The call to ‘https://mail.domain.com/EWS/mrsproxy.svc’ failed”.

Trying manually to go to the URL, it returned with an error code of: ”Server Error in ‘/EWS’ Application.”
Normally it would have returned ”The webpage cannot be found” with an 404 error code.

Going to the on-premise Exchange Admin Center, Servers > Virtual Directories > EWS (Default Web Site) I wanted to verify that MRS is enabled for that server – but as the picture shown below, it wasn’t.

I enabled the MRS Proxy Endpoint for the server by selecting the checkbox and press Save:

Restarting the WebAppPool MSExchangeServersAppPool on the specific server using the following command to make sure everything applied and any cache are cleared:

Going again to the URL https://mail.domain.com/EWS/mrsproxy.svc I now received the correct ”error code” of ”The webpage cannot be found” and 404.

Rerunning the Test-MigrationServerAvailability command, I now received a Success as the result:

Going back to the new migration batch, I could now proceed with the move of the mailbox to Exchange Online.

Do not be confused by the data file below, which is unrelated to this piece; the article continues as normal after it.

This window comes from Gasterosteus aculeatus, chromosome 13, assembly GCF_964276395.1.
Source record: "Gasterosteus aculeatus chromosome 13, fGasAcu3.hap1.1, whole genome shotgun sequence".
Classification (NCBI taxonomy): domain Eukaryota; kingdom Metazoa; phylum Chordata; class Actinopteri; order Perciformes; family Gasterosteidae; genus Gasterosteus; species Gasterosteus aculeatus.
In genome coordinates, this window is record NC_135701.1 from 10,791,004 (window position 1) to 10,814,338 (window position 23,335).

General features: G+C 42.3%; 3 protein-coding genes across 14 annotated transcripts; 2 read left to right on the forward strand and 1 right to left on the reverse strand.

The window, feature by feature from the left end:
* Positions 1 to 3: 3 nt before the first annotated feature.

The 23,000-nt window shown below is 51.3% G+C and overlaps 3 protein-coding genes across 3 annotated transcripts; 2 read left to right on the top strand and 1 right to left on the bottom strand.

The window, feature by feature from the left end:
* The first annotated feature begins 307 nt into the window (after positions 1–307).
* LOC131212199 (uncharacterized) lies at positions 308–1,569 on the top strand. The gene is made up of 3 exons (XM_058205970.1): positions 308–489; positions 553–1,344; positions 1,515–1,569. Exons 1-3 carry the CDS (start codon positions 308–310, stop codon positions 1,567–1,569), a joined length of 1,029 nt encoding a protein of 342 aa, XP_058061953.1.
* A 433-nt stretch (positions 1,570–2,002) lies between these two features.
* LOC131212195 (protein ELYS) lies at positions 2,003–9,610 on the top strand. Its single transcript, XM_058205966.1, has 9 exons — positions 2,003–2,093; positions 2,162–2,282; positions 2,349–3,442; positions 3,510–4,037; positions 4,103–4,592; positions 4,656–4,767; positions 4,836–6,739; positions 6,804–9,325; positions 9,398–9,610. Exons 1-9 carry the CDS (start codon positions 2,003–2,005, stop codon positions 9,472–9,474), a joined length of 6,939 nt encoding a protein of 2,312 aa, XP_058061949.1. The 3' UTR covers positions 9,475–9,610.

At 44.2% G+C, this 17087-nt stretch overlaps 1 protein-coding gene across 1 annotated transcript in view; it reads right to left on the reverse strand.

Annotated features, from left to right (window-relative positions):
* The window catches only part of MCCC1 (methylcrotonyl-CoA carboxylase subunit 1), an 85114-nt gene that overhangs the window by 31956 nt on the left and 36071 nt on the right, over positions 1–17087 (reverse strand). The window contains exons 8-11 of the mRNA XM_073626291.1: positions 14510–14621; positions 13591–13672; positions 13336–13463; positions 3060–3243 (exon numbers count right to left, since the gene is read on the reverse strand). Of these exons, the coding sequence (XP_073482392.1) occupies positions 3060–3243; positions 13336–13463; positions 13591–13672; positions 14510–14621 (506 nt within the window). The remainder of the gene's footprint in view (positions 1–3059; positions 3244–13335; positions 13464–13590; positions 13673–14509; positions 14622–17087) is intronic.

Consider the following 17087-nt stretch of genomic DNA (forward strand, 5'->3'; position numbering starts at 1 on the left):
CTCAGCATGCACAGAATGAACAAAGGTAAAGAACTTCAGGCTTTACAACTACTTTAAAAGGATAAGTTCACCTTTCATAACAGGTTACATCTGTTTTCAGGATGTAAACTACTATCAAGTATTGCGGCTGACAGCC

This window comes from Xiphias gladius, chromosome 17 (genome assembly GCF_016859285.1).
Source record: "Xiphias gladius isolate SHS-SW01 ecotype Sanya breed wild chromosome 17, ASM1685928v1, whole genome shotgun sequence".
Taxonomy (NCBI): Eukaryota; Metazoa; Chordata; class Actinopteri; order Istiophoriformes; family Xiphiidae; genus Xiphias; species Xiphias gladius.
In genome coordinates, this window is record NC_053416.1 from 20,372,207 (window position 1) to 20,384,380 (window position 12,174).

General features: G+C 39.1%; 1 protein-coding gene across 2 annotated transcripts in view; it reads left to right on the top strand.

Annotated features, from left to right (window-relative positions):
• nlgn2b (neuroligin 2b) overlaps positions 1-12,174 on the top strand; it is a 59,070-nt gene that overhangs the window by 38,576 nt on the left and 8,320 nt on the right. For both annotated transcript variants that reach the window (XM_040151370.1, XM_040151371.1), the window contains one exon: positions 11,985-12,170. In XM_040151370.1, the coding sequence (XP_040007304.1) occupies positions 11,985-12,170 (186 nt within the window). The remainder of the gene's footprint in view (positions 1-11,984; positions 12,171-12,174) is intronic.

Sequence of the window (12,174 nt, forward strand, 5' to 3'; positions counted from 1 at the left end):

Office365 med FSLogix i en fleranvändarmiljö

Eftersom Microsoft hårdsatsar på molnet och Office 365 har det länge varit ett naturligt steg att flytta sin on-prem Exchange till molnet – Exchange-Online i Office 365 för att kunna nyttja de många fördelar den erbjuder. Men det har i vissa fall inneburit försämrad upplevelse för slutanvändarna. I och med att Exchange nu befinner sig i Office 365 (Azure) har svarstiden ökat generellt. I många fall har en svarstiden ökat med en faktor om 10. Detta medför att navigering mellan mejl (när man använder förhandsvisaren aktiverad) är seg, det kan ta någon sekund för att det nya mailet man navigerar till dyker upp. Upplevelsen av Outlook blir påtagligt sämre och effektiviteten i sitt dagliga arbete påverkas.